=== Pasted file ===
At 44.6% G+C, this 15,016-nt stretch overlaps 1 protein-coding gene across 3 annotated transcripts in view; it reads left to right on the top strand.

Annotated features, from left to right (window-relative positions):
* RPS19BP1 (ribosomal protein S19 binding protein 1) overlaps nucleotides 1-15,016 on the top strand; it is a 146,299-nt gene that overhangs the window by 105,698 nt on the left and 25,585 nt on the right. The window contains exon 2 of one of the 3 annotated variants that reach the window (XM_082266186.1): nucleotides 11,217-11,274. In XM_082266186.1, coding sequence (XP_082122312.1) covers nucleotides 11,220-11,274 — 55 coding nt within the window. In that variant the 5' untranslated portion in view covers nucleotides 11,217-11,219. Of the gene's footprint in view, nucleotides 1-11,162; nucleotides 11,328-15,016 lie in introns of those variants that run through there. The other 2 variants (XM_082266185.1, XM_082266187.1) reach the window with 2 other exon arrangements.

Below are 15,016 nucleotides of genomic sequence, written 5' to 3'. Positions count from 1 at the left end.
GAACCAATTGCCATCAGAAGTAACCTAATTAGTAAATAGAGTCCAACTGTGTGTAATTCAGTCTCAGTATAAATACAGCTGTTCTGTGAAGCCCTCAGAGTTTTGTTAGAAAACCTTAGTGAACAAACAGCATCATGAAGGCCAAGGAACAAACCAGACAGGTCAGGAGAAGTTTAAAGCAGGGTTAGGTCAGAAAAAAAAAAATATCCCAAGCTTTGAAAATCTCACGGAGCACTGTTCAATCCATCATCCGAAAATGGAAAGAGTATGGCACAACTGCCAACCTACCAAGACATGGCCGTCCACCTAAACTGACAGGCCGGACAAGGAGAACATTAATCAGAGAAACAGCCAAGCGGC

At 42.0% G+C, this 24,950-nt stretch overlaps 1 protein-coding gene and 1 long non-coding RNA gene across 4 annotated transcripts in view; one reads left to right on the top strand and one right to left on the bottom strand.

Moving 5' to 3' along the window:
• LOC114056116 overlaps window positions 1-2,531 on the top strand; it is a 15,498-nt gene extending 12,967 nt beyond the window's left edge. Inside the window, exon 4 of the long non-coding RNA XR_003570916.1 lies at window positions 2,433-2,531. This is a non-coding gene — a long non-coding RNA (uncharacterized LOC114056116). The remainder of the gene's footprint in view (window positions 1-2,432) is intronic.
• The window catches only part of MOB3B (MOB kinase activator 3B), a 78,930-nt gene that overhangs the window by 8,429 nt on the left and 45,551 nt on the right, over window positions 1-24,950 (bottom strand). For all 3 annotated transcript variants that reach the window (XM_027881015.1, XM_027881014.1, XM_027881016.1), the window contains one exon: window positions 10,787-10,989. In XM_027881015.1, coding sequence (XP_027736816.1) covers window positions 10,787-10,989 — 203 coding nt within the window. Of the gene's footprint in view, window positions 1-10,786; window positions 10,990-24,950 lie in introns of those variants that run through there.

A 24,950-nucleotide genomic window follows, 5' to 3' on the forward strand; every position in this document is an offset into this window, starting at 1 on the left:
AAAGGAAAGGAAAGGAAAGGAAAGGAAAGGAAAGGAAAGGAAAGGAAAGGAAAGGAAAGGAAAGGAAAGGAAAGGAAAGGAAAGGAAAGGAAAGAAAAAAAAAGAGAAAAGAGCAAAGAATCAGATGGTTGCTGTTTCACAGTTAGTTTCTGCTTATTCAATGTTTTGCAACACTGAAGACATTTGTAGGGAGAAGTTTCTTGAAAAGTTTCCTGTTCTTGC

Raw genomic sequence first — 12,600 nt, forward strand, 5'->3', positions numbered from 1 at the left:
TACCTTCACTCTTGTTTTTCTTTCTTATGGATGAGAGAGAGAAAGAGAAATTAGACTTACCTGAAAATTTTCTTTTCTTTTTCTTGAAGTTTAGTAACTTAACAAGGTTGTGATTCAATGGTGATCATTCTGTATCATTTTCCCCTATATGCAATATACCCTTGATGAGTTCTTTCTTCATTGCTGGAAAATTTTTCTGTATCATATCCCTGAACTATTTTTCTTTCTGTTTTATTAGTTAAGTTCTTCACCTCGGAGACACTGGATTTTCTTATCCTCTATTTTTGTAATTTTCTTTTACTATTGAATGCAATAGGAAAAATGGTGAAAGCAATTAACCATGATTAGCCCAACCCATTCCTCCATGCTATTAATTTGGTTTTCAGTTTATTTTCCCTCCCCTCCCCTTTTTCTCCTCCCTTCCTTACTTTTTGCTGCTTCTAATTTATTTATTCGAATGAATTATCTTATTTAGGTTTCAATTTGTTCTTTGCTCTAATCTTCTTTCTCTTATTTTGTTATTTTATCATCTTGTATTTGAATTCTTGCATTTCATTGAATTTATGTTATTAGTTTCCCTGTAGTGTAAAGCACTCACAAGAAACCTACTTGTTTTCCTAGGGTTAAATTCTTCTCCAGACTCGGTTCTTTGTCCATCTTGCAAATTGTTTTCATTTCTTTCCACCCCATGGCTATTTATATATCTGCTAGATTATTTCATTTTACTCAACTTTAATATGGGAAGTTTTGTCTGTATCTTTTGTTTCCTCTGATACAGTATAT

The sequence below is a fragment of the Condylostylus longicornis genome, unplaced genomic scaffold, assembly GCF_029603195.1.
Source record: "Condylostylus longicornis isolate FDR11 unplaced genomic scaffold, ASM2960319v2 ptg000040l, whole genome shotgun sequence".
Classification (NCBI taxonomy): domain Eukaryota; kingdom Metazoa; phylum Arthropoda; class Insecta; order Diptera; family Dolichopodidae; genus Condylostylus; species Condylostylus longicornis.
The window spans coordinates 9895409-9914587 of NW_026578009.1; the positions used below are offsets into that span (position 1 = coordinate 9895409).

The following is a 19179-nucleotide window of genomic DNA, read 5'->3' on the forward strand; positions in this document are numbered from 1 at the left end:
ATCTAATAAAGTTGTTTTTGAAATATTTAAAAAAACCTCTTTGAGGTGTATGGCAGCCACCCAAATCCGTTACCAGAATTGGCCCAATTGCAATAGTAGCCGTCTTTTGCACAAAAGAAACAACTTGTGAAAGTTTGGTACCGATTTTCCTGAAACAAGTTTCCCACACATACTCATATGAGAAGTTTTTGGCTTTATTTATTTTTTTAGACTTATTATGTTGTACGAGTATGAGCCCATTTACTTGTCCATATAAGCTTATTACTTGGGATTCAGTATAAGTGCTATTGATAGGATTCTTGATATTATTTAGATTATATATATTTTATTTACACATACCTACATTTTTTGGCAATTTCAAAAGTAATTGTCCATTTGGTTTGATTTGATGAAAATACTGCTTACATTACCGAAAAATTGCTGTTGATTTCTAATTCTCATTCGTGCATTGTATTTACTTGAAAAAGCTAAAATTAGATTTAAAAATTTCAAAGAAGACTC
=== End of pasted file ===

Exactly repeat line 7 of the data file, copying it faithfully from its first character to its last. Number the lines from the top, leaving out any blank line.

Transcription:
Moving 5' to 3' along the window: